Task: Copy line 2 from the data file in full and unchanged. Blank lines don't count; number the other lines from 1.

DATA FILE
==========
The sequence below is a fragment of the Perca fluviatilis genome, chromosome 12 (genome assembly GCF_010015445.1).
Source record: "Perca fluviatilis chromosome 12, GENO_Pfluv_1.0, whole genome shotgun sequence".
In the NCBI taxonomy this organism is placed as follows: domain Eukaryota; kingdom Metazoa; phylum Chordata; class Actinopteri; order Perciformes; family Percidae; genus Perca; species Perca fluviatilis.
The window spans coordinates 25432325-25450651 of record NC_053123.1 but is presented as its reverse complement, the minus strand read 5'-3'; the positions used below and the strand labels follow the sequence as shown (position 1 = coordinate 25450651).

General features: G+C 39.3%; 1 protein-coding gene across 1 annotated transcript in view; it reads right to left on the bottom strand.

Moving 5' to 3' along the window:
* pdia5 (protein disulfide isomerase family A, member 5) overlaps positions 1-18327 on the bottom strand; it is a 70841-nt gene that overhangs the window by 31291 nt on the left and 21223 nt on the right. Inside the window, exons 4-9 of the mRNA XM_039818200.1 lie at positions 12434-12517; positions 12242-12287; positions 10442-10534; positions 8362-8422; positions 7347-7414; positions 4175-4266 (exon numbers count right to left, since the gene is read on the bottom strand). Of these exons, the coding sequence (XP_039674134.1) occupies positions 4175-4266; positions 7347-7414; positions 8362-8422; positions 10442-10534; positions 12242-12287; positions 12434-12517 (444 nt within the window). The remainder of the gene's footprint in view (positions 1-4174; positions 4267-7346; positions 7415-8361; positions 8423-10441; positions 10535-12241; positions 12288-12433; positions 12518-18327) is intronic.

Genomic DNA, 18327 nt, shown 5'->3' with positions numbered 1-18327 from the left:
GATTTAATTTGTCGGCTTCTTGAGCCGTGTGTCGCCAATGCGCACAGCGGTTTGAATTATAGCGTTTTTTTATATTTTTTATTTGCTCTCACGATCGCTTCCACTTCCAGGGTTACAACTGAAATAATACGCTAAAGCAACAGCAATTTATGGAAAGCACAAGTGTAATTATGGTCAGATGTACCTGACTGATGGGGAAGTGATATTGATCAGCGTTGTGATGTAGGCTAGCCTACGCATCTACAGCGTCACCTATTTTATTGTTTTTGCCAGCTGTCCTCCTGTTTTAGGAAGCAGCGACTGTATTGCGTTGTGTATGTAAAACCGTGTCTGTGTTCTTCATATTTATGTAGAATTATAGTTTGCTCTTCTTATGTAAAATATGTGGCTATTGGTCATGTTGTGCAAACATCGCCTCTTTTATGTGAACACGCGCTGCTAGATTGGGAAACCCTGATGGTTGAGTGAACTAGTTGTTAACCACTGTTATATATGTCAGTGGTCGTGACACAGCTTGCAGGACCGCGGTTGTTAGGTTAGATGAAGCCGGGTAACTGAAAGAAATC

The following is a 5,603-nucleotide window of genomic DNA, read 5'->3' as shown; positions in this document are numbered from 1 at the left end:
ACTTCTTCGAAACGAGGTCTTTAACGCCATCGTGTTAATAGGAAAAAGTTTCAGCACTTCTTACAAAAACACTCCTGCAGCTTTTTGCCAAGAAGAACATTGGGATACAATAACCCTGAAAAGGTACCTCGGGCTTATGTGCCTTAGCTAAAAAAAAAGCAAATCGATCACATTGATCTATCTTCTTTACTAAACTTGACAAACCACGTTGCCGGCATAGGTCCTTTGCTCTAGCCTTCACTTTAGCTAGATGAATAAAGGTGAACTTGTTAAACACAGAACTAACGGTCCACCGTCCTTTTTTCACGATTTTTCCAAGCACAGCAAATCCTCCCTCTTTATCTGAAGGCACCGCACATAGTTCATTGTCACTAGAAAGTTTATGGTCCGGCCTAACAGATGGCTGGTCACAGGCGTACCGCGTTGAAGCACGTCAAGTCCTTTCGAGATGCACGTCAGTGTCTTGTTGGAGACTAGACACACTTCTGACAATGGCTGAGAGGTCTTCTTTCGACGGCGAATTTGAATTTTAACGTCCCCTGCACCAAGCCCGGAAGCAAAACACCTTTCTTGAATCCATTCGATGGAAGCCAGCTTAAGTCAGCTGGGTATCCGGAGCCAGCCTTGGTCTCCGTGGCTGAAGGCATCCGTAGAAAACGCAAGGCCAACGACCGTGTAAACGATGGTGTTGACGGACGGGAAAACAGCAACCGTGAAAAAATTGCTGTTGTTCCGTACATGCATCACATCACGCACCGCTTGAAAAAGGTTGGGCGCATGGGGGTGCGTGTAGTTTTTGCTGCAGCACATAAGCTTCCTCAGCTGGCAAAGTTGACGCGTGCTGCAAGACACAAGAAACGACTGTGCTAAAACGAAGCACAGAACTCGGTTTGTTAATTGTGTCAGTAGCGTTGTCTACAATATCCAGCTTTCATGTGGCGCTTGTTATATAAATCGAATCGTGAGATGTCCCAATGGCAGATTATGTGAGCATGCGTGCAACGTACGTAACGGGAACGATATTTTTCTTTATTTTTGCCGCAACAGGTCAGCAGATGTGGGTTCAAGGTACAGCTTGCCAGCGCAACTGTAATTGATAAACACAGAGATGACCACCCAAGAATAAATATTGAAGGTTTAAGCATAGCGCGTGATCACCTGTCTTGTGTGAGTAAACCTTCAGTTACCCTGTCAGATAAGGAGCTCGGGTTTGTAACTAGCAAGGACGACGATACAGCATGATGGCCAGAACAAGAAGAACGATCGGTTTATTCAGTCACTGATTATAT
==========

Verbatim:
Source record: "Perca fluviatilis chromosome 12, GENO_Pfluv_1.0, whole genome shotgun sequence".